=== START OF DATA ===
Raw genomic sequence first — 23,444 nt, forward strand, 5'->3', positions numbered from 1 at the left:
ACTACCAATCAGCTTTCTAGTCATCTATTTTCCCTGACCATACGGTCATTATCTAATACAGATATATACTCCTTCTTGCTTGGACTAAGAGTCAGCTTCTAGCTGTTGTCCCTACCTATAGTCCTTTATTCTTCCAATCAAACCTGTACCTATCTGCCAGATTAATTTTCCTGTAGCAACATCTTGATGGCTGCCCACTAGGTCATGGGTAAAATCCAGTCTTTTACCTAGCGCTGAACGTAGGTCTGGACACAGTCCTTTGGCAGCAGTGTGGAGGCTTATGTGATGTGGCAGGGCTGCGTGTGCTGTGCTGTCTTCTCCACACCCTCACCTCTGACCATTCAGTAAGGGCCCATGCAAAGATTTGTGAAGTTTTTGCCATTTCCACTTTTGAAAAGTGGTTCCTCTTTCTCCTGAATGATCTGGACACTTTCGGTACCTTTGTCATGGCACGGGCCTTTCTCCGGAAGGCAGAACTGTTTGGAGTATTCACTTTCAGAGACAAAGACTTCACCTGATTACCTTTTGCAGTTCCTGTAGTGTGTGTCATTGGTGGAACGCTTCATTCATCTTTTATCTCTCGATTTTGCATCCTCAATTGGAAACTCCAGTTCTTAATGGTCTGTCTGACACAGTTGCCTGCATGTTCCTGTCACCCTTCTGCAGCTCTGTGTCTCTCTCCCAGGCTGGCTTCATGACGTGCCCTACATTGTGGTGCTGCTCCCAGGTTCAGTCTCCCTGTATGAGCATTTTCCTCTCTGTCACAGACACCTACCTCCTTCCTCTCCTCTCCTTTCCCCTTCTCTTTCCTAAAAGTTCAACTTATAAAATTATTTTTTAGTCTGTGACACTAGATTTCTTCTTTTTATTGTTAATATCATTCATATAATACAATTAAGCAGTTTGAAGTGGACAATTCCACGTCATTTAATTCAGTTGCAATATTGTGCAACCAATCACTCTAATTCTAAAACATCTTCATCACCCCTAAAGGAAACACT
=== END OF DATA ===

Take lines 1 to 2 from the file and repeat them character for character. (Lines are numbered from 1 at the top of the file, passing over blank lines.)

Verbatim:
Raw genomic sequence first — 23,444 nt, forward strand, 5'->3', positions numbered from 1 at the left:
ACTACCAATCAGCTTTCTAGTCATCTATTTTCCCTGACCATACGGTCATTATCTAATACAGATATATACTCCTTCTTGCTTGGACTAAGAGTCAGCTTCTAGCTGTTGTCCCTACCTATAGTCCTTTATTCTTCCAATCAAACCTGTACCTATCTGCCAGATTAATTTTCCTGTAGCAACATCTTGATGGCTGCCCACTAGGTCATGGGTAAAATCCAGTCTTTTACCTAGCGCTGAACGTAGGTCTGGACACAGTCCTTTGGCAGCAGTGTGGAGGCTTATGTGATGTGGCAGGGCTGCGTGTGCTGTGCTGTCTTCTCCACACCCTCACCTCTGACCATTCAGTAAGGGCCCATGCAAAGATTTGTGAAGTTTTTGCCATTTCCACTTTTGAAAAGTGGTTCCTCTTTCTCCTGAATGATCTGGACACTTTCGGTACCTTTGTCATGGCACGGGCCTTTCTCCGGAAGGCAGAACTGTTTGGAGTATTCACTTTCAGAGACAAAGACTTCACCTGATTACCTTTTGCAGTTCCTGTAGTGTGTGTCATTGGTGGAACGCTTCATTCATCTTTTATCTCTCGATTTTGCATCCTCAATTGGAAACTCCAGTTCTTAATGGTCTGTCTGACACAGTTGCCTGCATGTTCCTGTCACCCTTCTGCAGCTCTGTGTCTCTCTCCCAGGCTGGCTTCATGACGTGCCCTACATTGTGGTGCTGCTCCCAGGTTCAGTCTCCCTGTATGAGCATTTTCCTCTCTGTCACAGACACCTACCTCCTTCCTCTCCTCTCCTTTCCCCTTCTCTTTCCTAAAAGTTCAACTTATAAAATTATTTTTTAGTCTGTGACACTAGATTTCTTCTTTTTATTGTTAATATCATTCATATAATACAATTAAGCAGTTTGAAGTGGACAATTCCACGTCATTTAATTCAGTTGCAATATTGTGCAACCAATCACTCTAATTCTAAAACATCTTCATCACCCCTAAAGGAAACACT